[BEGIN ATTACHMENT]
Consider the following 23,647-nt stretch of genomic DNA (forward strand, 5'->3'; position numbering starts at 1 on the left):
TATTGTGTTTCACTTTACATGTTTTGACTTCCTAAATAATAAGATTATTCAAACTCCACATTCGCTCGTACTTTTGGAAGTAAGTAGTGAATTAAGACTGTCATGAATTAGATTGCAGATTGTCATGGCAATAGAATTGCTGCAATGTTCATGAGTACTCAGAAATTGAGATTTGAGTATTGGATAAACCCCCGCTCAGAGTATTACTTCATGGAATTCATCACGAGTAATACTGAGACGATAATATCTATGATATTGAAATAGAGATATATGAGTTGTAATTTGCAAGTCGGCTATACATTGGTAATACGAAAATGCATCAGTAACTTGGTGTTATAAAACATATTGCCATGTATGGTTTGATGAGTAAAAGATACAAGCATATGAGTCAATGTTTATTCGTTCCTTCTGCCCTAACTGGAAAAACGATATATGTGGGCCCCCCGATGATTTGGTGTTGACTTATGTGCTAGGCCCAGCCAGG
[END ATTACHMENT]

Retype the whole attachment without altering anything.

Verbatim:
Consider the following 23,647-nt stretch of genomic DNA (forward strand, 5'->3'; position numbering starts at 1 on the left):
TATTGTGTTTCACTTTACATGTTTTGACTTCCTAAATAATAAGATTATTCAAACTCCACATTCGCTCGTACTTTTGGAAGTAAGTAGTGAATTAAGACTGTCATGAATTAGATTGCAGATTGTCATGGCAATAGAATTGCTGCAATGTTCATGAGTACTCAGAAATTGAGATTTGAGTATTGGATAAACCCCCGCTCAGAGTATTACTTCATGGAATTCATCACGAGTAATACTGAGACGATAATATCTATGATATTGAAATAGAGATATATGAGTTGTAATTTGCAAGTCGGCTATACATTGGTAATACGAAAATGCATCAGTAACTTGGTGTTATAAAACATATTGCCATGTATGGTTTGATGAGTAAAAGATACAAGCATATGAGTCAATGTTTATTCGTTCCTTCTGCCCTAACTGGAAAAACGATATATGTGGGCCCCCCGATGATTTGGTGTTGACTTATGTGCTAGGCCCAGCCAGG